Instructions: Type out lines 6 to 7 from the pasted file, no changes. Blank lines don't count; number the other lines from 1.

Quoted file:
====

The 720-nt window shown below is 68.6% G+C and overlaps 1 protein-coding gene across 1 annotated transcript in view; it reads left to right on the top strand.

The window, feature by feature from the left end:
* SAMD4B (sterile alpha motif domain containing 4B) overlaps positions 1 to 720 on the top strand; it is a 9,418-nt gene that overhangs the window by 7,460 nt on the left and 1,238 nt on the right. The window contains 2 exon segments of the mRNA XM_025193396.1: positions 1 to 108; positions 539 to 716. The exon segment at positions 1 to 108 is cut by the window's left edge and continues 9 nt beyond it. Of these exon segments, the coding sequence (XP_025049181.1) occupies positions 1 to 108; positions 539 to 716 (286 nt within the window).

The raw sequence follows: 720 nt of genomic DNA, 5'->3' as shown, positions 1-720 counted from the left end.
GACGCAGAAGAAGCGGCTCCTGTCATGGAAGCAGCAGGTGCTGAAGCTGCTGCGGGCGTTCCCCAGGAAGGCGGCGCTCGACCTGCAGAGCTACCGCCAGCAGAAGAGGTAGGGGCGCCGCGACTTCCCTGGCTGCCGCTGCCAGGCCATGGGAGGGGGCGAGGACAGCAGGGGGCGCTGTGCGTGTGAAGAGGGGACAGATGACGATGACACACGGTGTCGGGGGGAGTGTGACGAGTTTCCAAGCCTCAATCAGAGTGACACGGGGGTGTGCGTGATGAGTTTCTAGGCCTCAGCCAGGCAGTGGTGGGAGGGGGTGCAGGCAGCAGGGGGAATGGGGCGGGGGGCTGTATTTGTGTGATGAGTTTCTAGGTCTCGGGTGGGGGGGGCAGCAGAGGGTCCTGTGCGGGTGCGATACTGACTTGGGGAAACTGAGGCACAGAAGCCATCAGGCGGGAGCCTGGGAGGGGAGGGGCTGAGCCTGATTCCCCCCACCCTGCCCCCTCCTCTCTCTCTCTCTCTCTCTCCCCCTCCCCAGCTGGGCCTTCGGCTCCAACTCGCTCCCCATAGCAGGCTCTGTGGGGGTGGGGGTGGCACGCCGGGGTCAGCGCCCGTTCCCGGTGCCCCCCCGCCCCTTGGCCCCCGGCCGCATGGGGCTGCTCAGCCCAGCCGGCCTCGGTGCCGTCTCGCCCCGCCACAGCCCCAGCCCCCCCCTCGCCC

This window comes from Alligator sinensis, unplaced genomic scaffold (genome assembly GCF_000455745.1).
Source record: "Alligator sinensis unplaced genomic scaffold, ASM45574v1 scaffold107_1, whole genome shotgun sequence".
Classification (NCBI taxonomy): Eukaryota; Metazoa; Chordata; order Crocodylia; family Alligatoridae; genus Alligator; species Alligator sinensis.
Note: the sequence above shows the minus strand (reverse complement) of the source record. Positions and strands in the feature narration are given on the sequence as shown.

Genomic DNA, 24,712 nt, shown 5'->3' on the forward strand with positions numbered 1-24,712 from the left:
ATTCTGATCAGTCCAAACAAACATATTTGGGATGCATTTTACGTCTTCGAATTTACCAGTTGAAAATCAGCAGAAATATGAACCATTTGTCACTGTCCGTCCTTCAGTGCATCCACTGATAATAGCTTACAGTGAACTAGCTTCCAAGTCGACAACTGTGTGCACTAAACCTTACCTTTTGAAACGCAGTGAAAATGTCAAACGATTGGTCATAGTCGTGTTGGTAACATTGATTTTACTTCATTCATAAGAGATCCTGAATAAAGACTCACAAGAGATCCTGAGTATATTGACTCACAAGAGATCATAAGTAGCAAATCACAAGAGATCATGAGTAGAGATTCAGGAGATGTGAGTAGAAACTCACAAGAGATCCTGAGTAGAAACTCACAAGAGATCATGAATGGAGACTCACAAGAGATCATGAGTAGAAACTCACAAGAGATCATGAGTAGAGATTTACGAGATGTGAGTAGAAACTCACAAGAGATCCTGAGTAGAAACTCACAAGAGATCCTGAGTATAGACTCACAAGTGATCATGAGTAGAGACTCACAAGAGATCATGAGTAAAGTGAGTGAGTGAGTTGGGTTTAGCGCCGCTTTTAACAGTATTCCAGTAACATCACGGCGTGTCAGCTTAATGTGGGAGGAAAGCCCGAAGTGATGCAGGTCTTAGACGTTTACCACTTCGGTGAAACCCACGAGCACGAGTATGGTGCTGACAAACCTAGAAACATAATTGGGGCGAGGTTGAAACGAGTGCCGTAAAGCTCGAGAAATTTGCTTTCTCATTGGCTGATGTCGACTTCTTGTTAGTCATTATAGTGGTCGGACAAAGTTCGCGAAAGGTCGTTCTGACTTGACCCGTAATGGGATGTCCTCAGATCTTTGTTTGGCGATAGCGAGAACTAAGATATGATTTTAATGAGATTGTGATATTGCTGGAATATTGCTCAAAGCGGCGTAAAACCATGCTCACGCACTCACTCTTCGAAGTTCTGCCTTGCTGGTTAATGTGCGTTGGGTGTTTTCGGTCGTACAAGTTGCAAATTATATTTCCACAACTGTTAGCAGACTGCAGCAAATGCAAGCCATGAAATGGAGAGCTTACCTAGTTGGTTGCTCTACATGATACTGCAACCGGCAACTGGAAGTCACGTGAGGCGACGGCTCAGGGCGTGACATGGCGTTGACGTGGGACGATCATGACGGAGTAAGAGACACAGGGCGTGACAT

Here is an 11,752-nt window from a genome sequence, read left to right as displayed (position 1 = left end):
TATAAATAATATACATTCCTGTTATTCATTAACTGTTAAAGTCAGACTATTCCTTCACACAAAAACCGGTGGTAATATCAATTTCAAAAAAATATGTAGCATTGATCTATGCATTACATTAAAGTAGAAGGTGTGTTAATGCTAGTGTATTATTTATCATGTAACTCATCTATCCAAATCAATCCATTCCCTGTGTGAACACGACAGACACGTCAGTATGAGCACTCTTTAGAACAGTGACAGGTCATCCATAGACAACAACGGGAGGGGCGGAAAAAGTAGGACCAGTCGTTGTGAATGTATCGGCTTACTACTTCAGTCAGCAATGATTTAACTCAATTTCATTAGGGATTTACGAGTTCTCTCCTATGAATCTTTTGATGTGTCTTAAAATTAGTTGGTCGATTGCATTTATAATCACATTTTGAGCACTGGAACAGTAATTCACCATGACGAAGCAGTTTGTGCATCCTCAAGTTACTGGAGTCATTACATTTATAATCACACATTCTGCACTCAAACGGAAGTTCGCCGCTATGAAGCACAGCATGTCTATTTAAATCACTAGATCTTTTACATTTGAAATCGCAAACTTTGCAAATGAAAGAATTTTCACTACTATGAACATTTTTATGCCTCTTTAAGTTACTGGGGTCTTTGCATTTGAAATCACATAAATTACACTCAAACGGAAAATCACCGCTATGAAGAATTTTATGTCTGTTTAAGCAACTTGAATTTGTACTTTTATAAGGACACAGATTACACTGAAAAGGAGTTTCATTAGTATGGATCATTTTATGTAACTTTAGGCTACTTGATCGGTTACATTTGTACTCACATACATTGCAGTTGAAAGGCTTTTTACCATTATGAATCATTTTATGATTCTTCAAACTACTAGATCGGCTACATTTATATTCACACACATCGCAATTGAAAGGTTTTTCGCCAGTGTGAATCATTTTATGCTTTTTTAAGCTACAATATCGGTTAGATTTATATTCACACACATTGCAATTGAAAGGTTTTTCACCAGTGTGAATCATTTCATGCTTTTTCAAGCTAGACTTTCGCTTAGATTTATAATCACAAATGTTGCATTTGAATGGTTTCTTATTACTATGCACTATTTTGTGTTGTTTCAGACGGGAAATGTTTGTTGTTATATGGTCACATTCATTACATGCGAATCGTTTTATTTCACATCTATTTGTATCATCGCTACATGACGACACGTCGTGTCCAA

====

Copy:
This window comes from Alligator sinensis, unplaced genomic scaffold (genome assembly GCF_000455745.1).
Source record: "Alligator sinensis unplaced genomic scaffold, ASM45574v1 scaffold107_1, whole genome shotgun sequence".